• Background Image

    Is your hard work too hard on your body?

    April 27, 2017

April 27, 2017

Is your hard work too hard on your body?

All jobs take some kind of physical toll on the body, but through training employees to recognize safety hazards and working with employers to minimize risk, we can create safe workplaces and help reduce preventable injuries.

The UFCW is committed to nurturing a culture of safety in the workplaces we represent and working with employers to find innovative solutions. We are committed to seeing our members arrive to work safely and leave work safely.


Some Injuries are Cumulative

When you think of injuries on the job, you might first think of a specific accident, like a slip and a fall or getting a hand caught in a machine. But many injuries from work are not so obvious. Something as harmless seeming as operating a register can lead to pain when you are ringing up customers for hours on end, day after day.

Cumulative Trauma Disorders

If work and rest are balanced, it is more likely that our bodies will be able to heal the harm that happens at work. When the healing process cannot keep up with the damage, it can worsen to become a Cumulative Trauma Disorder (CTD).

The major risk factors for Cumulative Trauma Disorders are:

1.) Posture

Posture is the way workers must position their bodies in order to do their jobs. It refers to the design of the work station, machinery and tools. Posture is not about what workers are doing wrong.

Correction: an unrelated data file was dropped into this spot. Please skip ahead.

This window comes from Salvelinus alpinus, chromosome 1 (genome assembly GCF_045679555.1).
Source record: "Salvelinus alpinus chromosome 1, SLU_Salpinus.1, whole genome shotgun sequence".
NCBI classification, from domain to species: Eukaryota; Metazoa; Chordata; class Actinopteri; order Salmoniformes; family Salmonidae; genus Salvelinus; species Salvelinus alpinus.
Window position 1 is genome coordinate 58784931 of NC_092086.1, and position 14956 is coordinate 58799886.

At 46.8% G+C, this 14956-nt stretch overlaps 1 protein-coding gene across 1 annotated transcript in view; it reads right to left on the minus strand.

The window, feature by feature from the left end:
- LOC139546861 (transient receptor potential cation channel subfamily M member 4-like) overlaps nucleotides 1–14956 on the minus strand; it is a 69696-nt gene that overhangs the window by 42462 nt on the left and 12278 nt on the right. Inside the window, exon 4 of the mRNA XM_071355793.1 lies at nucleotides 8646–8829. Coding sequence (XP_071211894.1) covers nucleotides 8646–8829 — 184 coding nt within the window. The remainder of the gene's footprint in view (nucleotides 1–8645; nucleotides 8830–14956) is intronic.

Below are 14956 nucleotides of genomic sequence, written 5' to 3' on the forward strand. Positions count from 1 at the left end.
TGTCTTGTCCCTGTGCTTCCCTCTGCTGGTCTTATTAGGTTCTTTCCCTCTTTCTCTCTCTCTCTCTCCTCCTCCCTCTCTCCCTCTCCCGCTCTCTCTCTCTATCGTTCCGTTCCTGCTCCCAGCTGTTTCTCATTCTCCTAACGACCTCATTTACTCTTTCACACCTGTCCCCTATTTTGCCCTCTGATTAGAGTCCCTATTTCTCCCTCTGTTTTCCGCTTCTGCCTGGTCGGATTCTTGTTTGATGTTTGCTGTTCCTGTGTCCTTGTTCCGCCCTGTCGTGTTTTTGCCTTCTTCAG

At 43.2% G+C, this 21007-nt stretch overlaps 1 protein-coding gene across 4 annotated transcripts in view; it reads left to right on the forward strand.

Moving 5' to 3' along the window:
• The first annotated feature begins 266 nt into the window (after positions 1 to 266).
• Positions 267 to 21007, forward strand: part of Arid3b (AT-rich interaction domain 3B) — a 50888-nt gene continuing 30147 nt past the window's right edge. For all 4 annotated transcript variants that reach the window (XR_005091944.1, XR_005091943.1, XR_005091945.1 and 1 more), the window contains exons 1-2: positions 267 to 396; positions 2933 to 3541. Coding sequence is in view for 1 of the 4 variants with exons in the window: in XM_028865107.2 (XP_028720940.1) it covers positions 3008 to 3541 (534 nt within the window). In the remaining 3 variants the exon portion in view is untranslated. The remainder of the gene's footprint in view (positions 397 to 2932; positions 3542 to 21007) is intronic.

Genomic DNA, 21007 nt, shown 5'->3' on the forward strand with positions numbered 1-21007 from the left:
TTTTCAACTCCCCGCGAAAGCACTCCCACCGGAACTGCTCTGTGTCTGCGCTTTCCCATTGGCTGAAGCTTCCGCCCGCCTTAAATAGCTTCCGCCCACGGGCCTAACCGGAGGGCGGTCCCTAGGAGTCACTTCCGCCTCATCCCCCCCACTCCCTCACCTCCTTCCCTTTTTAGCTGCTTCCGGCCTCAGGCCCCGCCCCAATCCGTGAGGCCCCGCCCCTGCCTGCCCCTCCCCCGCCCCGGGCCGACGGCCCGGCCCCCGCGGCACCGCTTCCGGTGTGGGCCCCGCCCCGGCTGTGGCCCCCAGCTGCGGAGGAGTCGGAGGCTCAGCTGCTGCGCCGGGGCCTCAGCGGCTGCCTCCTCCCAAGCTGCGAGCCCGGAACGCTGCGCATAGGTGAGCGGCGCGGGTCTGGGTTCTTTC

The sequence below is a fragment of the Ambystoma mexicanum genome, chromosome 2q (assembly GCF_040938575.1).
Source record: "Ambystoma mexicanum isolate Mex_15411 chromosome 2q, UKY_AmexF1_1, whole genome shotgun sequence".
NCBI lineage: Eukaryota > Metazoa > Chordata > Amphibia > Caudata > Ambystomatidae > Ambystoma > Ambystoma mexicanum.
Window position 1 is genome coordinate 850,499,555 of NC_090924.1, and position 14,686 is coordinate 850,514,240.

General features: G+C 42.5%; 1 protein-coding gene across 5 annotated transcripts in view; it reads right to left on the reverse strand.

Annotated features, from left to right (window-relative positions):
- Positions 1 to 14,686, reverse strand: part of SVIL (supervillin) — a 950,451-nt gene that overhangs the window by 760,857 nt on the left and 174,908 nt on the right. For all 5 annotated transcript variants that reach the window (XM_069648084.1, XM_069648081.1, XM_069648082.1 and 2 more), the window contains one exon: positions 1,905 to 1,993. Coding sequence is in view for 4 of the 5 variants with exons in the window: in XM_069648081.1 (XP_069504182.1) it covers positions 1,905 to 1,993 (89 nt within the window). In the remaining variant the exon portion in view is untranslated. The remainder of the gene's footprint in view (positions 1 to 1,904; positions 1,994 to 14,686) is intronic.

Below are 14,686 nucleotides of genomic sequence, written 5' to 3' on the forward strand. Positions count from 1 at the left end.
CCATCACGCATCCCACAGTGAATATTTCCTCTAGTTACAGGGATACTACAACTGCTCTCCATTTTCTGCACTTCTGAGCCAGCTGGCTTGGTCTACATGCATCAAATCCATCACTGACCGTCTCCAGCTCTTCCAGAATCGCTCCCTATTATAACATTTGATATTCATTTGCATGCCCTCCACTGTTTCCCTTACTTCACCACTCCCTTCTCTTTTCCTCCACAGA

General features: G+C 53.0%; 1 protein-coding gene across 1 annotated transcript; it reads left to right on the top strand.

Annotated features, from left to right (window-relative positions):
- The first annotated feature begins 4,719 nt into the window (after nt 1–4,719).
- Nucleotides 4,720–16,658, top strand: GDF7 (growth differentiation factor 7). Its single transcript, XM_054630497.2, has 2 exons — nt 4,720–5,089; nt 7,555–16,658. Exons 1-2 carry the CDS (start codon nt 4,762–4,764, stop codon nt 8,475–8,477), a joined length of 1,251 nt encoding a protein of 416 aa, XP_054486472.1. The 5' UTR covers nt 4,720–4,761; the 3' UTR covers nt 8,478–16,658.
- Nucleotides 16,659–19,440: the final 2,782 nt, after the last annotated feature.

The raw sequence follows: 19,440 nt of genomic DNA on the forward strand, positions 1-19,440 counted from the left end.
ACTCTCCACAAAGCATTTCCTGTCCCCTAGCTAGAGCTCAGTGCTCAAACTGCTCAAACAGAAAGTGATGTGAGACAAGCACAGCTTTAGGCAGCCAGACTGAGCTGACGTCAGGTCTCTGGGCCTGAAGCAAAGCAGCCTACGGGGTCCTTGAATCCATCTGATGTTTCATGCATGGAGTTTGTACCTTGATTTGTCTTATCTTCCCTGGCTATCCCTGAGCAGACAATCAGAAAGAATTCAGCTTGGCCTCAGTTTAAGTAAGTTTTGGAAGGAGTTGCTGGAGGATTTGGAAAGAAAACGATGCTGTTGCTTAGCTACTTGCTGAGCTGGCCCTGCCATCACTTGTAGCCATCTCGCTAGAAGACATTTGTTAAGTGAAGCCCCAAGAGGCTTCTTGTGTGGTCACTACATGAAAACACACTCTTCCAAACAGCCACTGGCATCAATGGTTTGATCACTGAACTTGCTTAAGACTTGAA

Effective ergonomic solutions that reduce awkward postures include adjustable work stations, sit/stand options, and correctly designed tools.

2.) Force

Force is the physical effort we use with our bodies to push, pull, lift, lower, and grip when we are working.

Effective ergonomic solutions that reduce excessive force include knife sharpening, lift assists, and eliminating pinch grips.

Effective ergonomic solutions that reduce excessive force include knife sharpening, lift assists, and eliminating pinch grips.

3.) Repetition

Repetition is the number of times we make the same movement using the same parts of our body; how fast the movements are, and over what period of time. Repetition is directly related to line speed, production pressures, and staffing.

Effective ergonomic solutions that reduce excessive repetition include line speed reduction, adequate staffing, and reasonable workloads.

Effective ergonomic solutions that reduce excessive repetition include line speed reduction, adequate staffing, and reasonable workloads.

Other factors such as temperature, vibration and stress may also contribute to the risk of injury.

Good Programs Focus on Minimizing Risk, Not Symptoms

Beware of ergonomic programs that do not focus on all of the risk factors. While such programs may increase productivity, they may not decrease injuries.

Some approaches do NOT address risk factors at all, and may therefore be useless, and even harmful. Examples of this include back belts and stretching exercises.

Some approaches do NOT address risk factors at all, and may therefore be useless, and even harmful. Examples of this include back belts and stretching exercises.

For example, stretching and doing hand strengthening exercises after a long day of work might help them feel better in the short term, but it does nothing to actually address the source of the problem. A real safety solution would look at the bigger picture: are inadequate staffing or unreasonable workloads requiring you to work faster than what can be done safely? Is your workstation poorly designed and forcing you to work in an awkward posture? Are you having to expend more energy than is necessary to get the job done due to dull knives or tools that are the wrong size?

For more information, download the “Change the Workplace, not the Worker” booklet.

Download the PDF

0 Comments

Leave A Comment

Leave a Reply